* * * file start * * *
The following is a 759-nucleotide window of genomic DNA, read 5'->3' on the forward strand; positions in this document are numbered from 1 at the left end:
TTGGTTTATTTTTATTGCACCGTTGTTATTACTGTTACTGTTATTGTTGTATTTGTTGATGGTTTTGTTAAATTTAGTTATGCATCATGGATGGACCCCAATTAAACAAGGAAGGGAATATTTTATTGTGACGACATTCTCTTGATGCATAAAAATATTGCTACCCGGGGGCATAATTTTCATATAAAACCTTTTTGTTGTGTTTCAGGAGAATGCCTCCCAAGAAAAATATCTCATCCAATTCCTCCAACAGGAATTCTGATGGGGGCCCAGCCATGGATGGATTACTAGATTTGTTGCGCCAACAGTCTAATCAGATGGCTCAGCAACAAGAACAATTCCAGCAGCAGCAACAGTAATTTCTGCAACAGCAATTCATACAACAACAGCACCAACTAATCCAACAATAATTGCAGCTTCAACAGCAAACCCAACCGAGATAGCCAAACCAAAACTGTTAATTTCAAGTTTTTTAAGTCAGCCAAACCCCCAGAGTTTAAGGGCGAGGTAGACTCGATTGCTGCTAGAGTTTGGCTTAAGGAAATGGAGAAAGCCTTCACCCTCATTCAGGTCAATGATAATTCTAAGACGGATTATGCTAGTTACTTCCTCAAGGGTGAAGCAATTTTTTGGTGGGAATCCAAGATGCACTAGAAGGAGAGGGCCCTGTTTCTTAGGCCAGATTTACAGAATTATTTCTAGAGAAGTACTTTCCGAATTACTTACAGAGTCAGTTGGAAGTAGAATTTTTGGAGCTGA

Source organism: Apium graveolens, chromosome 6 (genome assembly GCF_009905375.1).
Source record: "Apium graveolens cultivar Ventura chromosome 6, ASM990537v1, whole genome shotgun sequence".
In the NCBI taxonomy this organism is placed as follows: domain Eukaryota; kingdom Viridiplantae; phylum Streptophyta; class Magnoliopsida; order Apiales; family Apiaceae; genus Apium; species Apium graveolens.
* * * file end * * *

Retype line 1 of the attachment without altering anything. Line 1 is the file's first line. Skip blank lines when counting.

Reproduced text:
The following is a 759-nucleotide window of genomic DNA, read 5'->3' on the forward strand; positions in this document are numbered from 1 at the left end: